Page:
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Chapter 4

Chapter 4: Soils and Agriculture

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Department
Geography
Course
GGR107H1
Professor
Prof.Lakefield
Semester
Fall

Description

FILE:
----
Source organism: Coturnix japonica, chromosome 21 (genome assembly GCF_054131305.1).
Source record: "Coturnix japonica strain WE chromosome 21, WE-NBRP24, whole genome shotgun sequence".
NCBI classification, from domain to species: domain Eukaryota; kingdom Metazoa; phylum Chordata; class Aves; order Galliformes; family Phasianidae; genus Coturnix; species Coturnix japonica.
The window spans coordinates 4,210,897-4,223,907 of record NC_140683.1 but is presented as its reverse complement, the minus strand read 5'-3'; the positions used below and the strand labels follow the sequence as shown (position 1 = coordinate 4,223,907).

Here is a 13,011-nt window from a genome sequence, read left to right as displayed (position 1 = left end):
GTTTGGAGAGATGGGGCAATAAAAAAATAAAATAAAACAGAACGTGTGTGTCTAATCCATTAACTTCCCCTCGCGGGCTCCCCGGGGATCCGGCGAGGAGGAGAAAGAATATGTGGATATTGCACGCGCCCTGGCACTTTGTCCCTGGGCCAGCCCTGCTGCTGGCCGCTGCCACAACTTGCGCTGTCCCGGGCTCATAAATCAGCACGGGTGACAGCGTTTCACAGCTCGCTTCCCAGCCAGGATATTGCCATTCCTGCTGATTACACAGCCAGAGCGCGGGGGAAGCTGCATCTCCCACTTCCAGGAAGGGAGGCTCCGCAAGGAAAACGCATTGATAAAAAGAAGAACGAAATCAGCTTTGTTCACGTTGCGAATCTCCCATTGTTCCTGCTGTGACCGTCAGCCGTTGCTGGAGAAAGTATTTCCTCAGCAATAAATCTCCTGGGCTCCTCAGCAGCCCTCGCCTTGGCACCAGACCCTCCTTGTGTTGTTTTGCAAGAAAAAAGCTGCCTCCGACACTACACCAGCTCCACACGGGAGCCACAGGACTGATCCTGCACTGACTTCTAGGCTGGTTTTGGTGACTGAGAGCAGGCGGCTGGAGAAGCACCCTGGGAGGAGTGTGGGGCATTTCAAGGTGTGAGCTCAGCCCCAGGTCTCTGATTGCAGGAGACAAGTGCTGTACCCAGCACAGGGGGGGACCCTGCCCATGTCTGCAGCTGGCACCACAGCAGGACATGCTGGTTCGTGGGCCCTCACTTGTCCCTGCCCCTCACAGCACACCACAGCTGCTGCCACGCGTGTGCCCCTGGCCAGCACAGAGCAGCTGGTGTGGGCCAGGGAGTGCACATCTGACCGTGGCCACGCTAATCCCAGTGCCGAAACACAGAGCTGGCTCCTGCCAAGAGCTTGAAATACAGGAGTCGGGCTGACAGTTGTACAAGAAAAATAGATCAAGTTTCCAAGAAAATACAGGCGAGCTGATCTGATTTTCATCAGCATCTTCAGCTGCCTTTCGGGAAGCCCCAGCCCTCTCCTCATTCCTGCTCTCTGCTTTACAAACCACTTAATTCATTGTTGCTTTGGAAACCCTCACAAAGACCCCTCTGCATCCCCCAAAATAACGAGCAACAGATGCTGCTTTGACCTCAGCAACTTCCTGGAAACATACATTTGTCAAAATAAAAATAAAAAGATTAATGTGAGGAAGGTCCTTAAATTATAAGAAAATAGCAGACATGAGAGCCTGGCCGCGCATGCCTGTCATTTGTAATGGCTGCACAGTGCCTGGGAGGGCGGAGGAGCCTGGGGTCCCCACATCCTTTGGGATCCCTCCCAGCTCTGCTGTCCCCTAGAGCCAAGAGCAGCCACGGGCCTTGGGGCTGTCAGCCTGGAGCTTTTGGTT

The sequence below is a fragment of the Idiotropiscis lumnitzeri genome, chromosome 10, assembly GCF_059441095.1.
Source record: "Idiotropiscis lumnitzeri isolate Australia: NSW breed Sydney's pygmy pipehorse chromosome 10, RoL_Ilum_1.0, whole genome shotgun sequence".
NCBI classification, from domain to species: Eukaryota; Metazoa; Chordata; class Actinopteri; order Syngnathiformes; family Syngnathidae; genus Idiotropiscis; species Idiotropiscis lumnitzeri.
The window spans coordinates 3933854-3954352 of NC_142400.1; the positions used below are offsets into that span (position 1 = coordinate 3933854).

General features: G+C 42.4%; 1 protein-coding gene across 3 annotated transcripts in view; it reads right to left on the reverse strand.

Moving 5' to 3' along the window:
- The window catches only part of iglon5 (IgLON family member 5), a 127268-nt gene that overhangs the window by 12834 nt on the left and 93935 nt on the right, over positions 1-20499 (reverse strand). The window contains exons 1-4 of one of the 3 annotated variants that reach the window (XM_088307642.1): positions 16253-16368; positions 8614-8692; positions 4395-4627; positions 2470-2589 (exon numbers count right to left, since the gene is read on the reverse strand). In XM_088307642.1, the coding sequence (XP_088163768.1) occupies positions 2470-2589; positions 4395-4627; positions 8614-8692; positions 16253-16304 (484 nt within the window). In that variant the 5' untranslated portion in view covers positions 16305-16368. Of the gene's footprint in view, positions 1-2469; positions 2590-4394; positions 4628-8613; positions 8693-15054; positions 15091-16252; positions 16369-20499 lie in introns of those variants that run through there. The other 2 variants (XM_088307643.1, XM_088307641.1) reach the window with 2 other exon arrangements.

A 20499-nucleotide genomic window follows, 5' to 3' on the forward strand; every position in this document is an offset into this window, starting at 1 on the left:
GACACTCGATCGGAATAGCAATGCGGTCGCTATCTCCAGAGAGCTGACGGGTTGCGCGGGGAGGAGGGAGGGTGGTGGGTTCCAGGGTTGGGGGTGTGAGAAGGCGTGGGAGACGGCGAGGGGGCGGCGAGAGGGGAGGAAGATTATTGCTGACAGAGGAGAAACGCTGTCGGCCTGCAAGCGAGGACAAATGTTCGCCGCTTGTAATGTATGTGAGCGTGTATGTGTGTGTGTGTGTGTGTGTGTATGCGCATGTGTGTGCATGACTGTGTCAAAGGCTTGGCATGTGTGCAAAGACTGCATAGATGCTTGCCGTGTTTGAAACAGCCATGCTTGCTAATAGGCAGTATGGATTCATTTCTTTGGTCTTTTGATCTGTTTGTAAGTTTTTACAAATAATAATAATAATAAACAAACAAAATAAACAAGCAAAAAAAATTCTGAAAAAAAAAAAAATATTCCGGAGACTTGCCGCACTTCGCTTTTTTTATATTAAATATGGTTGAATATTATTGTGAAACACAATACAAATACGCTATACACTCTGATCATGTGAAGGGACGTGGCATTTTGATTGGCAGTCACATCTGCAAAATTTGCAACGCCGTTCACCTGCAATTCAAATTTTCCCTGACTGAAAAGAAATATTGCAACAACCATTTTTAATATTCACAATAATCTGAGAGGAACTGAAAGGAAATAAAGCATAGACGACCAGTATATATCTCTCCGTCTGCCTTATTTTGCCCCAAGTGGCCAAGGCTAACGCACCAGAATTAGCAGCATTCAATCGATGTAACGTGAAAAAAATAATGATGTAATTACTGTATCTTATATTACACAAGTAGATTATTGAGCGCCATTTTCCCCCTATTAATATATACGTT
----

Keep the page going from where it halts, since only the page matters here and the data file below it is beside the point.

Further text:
CHAPTER 4 SOILS AND AGRICULTURE41 Soil as a system soil complex plantsupporting system consisted of disintegrated rock organic matter wastesgases nutrients and microorganisms is fundamental to life and provision of food for growing human population renewable if managed carefullyin risk in many locations in the world consists of half mineral matter with the rest of the space taken up by air water soil gases organic matter in soil includes living and dead microorganisms as well as decayingmaterial derived from plants and animals single teaspoon of soil can contain 100 million bacteria 500000 fungi 100000 algae50000 protists soil itself meets definition of ecosystem because is composed of living and nonlivingcomponents that interact in complex ways411 Soil formation is slow and complex formation of soil plays key role in terrestrial primary succession which begins whenlithospheres parent material is exposed to effects of atmosphere hydrosphere and biosphere parent material base geological material in particular location can include lava or volcanicask rock or sediment deposited by glaciers or riverslakesoceans windblown dunes processes most responsible for soil formation weathering erosion deposition decompositionof organic matter weathering describes the physical chemical biological processes that break down rocksand minerals turning large particles into small particles called regolith which are theprecursors of soils physical weathering or mechanical weathering breaks down rock without triggeringchemical change in patent material ie wind and rain chemical weathering when water substances chemically interact with parent material wet warm conditions accelerate chemical weathering icidic groundwater such as bogs biological weathering occurs when living things break down parent material byphysical or chemical means ie a tree accelerating weathering through physical action of its roots as they growand rub against rock weathering is first step in soil formation another process often involved erosionmovement of soil from one area to another may sometimes help form soil in one locality by depositing material it has depleted fromanother transport process itself can promote physical weathering as transported particles collideand scrape against one another erosion particularly prevalent when soil denuded of vegetation leaving surface exposed towater and wind that may washblow it away
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